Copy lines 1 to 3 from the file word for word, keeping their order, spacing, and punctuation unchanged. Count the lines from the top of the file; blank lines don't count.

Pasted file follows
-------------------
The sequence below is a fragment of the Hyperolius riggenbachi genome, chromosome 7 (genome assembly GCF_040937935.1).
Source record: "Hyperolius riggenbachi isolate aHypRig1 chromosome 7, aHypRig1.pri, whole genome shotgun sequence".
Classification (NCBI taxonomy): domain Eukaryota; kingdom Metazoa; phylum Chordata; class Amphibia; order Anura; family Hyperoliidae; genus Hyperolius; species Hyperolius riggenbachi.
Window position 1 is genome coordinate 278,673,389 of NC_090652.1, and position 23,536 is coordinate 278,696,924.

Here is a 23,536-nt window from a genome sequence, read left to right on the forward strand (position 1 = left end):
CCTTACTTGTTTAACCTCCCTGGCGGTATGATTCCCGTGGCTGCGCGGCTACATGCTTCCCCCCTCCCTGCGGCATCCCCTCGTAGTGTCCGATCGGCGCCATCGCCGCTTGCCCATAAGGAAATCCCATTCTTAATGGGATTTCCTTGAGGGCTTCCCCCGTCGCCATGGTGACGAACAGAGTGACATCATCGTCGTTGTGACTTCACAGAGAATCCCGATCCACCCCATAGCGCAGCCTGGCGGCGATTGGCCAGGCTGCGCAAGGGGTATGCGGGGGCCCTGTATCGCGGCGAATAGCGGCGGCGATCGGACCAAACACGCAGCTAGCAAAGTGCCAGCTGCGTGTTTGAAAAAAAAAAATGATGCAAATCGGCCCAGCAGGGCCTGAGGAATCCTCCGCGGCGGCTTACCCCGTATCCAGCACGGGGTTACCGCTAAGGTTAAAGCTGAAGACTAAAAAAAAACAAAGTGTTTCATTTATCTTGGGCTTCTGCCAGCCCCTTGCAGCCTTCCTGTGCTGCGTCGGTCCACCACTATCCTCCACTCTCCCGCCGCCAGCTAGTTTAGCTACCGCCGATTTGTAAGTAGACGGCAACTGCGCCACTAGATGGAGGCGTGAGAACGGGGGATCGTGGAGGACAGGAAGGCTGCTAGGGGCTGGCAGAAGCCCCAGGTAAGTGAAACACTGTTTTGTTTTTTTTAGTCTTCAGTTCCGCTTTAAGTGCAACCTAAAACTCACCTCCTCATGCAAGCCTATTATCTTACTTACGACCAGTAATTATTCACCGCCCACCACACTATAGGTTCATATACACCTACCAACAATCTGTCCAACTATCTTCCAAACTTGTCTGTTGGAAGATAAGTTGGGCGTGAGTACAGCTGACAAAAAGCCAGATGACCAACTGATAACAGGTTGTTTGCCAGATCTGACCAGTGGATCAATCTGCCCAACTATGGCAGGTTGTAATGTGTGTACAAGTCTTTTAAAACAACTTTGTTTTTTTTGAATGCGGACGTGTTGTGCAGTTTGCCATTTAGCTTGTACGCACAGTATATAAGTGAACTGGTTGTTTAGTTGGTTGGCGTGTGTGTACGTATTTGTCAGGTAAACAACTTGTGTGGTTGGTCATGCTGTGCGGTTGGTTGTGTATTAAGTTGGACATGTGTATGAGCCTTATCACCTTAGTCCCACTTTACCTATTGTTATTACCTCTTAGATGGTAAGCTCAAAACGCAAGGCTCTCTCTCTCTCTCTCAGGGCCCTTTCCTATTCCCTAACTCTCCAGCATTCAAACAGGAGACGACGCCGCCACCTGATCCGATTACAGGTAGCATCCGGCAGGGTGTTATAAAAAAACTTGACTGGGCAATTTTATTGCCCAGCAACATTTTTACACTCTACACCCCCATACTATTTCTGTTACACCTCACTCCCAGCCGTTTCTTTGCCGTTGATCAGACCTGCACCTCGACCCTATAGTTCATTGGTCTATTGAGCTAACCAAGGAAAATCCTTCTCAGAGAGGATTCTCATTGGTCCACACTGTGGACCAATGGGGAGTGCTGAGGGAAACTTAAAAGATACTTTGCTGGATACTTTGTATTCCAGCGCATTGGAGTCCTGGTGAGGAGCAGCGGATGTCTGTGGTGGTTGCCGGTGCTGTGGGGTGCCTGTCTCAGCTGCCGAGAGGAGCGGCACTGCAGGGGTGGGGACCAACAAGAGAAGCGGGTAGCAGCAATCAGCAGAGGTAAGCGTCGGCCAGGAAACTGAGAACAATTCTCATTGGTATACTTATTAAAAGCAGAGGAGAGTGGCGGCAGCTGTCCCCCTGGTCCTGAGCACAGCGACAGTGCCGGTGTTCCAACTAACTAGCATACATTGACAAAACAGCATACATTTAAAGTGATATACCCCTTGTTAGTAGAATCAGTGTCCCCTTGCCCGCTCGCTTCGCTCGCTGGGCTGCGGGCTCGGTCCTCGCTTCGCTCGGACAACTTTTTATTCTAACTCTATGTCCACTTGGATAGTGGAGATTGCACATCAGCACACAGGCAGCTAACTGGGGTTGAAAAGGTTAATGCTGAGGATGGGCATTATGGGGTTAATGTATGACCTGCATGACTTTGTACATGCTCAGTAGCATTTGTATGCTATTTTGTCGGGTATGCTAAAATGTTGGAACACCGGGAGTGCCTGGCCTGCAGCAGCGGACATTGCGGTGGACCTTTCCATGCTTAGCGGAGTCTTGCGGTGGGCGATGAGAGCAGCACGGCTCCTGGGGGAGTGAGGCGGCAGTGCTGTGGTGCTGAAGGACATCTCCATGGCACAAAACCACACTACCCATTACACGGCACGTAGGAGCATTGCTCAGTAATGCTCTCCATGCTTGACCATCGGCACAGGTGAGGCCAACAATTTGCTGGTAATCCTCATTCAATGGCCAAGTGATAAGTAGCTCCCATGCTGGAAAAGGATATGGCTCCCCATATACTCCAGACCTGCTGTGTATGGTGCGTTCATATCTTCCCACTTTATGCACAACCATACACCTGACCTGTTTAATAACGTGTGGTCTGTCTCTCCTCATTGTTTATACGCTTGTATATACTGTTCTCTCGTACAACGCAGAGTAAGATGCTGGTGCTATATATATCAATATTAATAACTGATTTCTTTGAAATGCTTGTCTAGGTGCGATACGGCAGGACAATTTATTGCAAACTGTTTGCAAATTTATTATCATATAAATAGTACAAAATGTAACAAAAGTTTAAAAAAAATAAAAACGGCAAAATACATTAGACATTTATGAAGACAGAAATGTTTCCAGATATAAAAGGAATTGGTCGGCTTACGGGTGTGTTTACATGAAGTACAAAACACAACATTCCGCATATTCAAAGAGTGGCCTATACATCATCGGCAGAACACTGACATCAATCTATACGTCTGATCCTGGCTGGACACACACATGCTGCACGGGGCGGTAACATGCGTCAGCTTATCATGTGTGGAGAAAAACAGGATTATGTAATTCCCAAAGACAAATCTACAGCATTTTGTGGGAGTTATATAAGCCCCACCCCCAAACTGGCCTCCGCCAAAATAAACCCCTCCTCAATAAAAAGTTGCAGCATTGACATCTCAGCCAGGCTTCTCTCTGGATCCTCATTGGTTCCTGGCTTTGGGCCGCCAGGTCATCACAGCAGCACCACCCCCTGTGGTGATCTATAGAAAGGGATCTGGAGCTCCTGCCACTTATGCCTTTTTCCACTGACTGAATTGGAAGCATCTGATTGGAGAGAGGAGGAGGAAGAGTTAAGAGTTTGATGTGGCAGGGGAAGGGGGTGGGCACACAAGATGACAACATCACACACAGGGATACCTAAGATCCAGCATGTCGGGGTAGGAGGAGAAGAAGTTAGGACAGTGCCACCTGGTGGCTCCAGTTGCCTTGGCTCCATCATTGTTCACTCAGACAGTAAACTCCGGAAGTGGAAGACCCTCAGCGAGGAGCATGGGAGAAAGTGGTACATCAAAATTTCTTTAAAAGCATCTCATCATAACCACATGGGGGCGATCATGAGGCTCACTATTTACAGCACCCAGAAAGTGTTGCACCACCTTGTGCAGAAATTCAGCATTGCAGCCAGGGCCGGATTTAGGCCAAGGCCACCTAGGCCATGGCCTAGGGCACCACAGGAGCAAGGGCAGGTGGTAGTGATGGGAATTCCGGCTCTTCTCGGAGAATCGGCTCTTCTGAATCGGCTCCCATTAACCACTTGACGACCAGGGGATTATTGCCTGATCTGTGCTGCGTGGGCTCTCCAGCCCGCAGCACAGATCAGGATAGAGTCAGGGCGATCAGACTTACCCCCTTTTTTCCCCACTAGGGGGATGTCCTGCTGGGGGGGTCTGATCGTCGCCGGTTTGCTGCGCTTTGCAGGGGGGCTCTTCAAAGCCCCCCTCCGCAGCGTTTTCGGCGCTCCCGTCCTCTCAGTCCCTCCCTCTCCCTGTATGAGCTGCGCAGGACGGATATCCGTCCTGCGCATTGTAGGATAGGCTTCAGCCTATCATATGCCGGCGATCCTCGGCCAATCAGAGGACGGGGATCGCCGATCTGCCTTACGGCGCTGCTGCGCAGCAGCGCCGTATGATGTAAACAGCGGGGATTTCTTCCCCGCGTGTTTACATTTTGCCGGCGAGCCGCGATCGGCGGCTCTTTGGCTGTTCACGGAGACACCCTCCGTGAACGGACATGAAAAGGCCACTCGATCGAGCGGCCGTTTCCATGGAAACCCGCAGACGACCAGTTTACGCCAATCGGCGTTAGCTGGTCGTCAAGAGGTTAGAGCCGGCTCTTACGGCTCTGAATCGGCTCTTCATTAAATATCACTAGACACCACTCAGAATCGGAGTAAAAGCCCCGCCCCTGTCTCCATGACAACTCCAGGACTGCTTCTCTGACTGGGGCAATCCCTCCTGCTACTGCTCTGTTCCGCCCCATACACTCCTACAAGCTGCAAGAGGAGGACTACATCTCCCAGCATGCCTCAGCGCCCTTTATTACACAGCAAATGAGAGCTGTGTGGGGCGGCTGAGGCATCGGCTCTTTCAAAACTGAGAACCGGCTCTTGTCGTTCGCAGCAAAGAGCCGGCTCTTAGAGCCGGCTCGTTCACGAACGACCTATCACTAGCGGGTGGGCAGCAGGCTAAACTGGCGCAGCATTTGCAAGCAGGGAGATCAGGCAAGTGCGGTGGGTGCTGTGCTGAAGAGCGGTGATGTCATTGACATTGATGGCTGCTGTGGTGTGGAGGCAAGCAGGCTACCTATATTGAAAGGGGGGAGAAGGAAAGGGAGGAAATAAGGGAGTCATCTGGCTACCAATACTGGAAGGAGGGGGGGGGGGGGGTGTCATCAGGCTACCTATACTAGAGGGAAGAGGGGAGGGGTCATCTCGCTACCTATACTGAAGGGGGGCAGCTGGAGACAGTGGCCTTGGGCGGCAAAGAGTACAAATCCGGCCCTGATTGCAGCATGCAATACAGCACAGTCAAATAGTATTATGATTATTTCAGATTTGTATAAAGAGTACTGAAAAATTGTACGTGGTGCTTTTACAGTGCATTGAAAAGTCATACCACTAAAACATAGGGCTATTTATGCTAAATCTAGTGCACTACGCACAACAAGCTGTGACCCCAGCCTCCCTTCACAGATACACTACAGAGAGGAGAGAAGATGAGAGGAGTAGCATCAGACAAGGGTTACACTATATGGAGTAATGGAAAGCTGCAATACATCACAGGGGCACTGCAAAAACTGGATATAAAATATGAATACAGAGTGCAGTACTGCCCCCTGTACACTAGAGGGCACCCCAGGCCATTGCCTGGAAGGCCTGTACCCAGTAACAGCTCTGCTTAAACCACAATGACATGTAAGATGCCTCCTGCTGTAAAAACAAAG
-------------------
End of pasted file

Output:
The sequence below is a fragment of the Hyperolius riggenbachi genome, chromosome 7 (genome assembly GCF_040937935.1).
Source record: "Hyperolius riggenbachi isolate aHypRig1 chromosome 7, aHypRig1.pri, whole genome shotgun sequence".
Classification (NCBI taxonomy): domain Eukaryota; kingdom Metazoa; phylum Chordata; class Amphibia; order Anura; family Hyperoliidae; genus Hyperolius; species Hyperolius riggenbachi.